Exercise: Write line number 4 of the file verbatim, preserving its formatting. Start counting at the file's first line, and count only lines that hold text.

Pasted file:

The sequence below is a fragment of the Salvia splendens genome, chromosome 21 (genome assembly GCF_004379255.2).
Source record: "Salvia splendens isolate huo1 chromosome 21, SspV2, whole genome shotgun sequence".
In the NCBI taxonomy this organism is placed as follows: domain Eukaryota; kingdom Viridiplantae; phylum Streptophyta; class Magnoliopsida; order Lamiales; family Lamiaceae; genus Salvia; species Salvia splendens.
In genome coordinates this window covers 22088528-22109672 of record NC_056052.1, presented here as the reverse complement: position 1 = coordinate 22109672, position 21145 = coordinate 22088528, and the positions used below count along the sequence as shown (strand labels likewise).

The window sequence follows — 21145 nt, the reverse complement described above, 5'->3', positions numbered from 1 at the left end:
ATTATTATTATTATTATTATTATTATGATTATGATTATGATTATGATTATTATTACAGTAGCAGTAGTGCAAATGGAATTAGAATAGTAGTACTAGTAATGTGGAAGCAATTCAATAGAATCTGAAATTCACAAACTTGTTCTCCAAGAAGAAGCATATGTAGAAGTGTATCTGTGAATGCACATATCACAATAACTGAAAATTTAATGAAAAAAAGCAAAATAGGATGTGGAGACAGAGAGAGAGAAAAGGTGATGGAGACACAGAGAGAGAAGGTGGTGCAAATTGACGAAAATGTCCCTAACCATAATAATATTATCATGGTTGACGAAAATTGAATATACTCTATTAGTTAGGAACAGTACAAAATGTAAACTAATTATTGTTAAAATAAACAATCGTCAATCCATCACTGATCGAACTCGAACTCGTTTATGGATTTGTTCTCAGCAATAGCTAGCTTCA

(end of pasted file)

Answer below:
In genome coordinates this window covers 22088528-22109672 of record NC_056052.1, presented here as the reverse complement: position 1 = coordinate 22109672, position 21145 = coordinate 22088528, and the positions used below count along the sequence as shown (strand labels likewise).